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Journal of Occupational & Environmental Medicine:
Editorial

Choosing a Professional Code for Ethical Conduct in Occupational and Environmental Medicine

Brodkin, C. Andrew MD, MPH; Frumkin, Howard MD, DrPH; Kirkland, Katherine H. MPH; Orris, Peter MD, MPH; Schenk, Maryjean MD, MPH; Mohr, Sandra MD, MPH; The AOEC Board of Directors

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From the Association of Occupational and Environmental Clinics, Washington, DC.

Address correspondence to: C. Andrew Brodkin, MD MPH, Associate Director, Occupational and Environmental Medicine Fellowship Program, 325 Ninth Avenue, Box #359739, Seattle, WA 98104-2499.

* AOEC 1998 Board members include Sandra Mohr, MD, MPH; C. Andrew Brodkin, MD, MPH; Gary Greenberg, MD, MPH; Maryjean Schenk, MD, MPH; Stephen Mooser, MPH; Tee Guidotti, MD, MPH; Katherine Hunting, PhD, MPH; Ann Naughton, RN, MPH; Glenn Pransky, MD, MOccH.

On May 1, 1996, the membership of the Association of Occupational and Environmental Clinics overwhelmingly adopted the International Commission on Occupational Health's International Code of Ethics.1 In adopting the International Code, the organization was seeking a document that addressed seven essential principles that should guide ethical practice in Occupational and Environmental Medicine; namely, an obligation to a safe and healthy workplace and environment, an obligation to professional competence, an obligation to advise and report, avoidance of conflict of interest, avoidance of discrimination, an obligation to maintain ethical standards, and an obligation to maintain patient confidentiality.2

The Journal's recent publication of Mark Rothstein's proposed revision of the ACOEM Code for Ethical Conduct, with Dr Teichman's accompanying editorial, represents vital ongoing discussion and debate on the important issue of an effective professional code of ethics for Occupational and Environmental Medicine.3,4 While Dr Teichman notes that, in revising the 1976 AOMA Code, ACOEM's Committee on Ethical Practice in Occupational Medicine intended to provide members with "a standard set of basic principles that could guide their daily professional activities,"4 Mr Rothstein proposes a revised ACOEM Code that would, in its essential features, reintroduce elements of the 1976 AOMA Code that were omitted in the revised 1993 ACOEM document.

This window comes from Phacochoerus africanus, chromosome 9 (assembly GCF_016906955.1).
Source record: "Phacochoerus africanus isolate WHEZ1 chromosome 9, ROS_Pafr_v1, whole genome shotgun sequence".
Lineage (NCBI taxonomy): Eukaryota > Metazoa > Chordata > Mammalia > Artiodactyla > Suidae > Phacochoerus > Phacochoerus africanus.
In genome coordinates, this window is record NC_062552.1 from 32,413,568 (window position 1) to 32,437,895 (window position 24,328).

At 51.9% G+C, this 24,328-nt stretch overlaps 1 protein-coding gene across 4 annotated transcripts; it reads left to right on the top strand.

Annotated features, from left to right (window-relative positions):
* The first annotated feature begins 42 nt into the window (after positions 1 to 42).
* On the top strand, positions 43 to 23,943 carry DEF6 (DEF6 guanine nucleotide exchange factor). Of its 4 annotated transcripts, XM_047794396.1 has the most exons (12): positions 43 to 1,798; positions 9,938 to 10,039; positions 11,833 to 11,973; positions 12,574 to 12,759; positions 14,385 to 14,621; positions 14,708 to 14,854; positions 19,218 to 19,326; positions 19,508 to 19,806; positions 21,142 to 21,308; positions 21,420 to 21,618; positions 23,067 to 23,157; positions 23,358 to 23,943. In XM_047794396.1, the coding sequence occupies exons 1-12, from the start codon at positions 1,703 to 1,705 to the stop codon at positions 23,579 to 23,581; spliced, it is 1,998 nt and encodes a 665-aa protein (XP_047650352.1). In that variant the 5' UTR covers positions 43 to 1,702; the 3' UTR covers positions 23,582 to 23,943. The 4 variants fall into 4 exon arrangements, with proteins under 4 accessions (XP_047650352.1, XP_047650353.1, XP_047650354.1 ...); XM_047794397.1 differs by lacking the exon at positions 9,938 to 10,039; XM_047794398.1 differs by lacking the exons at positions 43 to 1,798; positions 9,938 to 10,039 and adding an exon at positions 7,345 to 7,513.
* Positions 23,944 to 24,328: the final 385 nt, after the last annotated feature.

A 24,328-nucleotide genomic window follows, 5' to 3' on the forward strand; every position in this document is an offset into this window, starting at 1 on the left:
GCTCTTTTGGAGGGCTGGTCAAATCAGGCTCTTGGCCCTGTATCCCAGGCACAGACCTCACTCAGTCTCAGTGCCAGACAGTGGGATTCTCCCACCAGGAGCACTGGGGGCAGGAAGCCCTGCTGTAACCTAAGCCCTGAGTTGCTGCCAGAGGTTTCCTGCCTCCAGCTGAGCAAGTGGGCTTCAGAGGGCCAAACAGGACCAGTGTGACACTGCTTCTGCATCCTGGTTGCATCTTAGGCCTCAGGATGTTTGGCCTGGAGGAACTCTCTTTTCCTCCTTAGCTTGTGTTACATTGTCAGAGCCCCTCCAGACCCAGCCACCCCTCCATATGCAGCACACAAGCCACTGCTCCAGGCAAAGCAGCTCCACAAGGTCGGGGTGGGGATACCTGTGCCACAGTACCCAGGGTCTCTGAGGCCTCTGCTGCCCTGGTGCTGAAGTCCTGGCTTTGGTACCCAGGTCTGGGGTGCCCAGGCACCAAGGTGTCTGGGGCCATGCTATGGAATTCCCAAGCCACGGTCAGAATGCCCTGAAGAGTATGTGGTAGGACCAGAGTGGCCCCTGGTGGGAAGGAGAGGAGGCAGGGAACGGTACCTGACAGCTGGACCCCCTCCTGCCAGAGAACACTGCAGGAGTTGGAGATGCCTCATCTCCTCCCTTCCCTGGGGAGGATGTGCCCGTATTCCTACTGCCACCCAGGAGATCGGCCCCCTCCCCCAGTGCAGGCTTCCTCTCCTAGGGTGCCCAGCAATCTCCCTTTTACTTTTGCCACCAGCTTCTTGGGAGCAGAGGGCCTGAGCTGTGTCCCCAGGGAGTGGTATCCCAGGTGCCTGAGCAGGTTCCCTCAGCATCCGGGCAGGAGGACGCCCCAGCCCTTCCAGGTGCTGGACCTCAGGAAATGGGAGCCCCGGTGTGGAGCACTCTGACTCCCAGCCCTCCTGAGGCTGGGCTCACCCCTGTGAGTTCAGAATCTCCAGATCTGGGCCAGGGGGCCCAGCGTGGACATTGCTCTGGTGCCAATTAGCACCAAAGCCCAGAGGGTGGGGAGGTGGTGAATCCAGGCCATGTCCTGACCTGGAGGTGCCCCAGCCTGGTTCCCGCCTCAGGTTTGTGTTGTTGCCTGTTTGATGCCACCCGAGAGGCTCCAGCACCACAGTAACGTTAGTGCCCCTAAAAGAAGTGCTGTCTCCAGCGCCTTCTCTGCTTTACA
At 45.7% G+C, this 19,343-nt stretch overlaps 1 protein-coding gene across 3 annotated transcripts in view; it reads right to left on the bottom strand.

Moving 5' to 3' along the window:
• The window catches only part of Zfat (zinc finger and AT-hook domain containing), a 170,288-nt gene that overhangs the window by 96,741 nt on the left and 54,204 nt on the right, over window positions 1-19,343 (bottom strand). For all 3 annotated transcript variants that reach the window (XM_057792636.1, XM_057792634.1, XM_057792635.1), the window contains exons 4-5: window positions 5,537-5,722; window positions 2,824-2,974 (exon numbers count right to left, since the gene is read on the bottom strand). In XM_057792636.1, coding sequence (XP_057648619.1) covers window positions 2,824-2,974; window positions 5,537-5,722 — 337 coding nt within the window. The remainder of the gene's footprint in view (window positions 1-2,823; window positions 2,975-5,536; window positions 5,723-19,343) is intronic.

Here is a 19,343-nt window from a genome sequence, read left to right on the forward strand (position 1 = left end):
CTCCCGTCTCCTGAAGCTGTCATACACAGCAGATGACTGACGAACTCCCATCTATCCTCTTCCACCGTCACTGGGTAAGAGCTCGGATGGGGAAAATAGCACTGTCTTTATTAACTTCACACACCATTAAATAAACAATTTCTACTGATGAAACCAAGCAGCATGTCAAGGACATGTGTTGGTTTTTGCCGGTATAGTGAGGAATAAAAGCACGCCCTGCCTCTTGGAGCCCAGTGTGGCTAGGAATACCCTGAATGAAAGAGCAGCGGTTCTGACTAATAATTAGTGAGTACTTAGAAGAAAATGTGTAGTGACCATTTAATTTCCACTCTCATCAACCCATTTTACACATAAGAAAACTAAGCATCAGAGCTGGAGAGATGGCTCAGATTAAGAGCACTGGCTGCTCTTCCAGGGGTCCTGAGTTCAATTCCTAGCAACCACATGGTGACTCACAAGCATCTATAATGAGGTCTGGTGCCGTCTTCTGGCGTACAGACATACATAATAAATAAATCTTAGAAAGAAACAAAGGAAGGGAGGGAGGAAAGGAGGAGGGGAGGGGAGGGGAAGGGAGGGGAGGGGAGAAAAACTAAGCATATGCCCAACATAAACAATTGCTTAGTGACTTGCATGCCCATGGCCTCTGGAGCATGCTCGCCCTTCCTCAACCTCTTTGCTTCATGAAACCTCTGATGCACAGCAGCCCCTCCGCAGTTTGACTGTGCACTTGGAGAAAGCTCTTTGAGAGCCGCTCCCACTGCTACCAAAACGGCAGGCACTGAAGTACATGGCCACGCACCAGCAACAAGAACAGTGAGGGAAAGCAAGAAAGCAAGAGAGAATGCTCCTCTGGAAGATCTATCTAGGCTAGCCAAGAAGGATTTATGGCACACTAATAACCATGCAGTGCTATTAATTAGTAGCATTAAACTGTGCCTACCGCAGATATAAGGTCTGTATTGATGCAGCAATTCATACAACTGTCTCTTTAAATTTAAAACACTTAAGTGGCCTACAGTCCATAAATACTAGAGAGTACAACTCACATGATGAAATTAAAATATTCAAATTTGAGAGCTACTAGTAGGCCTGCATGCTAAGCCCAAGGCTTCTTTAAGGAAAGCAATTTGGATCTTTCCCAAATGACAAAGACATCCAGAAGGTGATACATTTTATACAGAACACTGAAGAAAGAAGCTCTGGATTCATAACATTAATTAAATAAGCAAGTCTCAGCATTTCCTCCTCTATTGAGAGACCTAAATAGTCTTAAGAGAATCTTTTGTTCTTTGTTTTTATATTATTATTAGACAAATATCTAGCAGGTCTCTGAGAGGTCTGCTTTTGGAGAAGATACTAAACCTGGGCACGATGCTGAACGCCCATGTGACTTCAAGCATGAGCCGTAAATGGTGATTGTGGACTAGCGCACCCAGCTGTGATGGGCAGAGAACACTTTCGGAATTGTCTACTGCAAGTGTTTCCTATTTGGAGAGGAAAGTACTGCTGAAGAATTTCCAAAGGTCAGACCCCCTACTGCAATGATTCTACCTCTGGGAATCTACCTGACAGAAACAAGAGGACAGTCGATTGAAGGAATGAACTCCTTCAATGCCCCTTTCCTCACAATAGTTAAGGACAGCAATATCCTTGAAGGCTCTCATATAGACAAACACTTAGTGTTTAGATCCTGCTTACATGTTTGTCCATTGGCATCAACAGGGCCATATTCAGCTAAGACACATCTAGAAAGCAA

The elements eliminated from the 1976 AOMA Code represent, in our view, essential principles of Occupational Medicine; namely, avoidance of conflict of interest, and actively maintaining ethical standards, including opposing unethical conduct. Further, the 1993 ACOEM revision substantially weakens the obligation for professional competence, not addressing the need for familiarity with workplace hazards, and the obligation to advise and report, failing to include the scientific community or governmental agencies as specific groups to be contacted when the health of workers is threatened. While we agree that returning to the 1976 AOMA Code would represent a substantial improvement, reestablishment of a prior status quo, would-as Thoreau and Rothstein caution us-be to aim low.

The 1976 AOMA Code has several notable deficiencies.2 First, it does not adequately address the public health orientation of Occupational and Environmental Medicine, such as the need for primary prevention, medical surveillance, and worker training. Second, the 1976 AOMA Code does not address protection from discrimination against workers, which has become requisite in addressing challenges to the Americans with Disabilities Act and the increasing disparity between working conditions across national boundaries. Third, the 1976 AOMA Code fails to identify the Occupational Health provider's role in addressing threats to health resulting from non-work-related environmental exposures.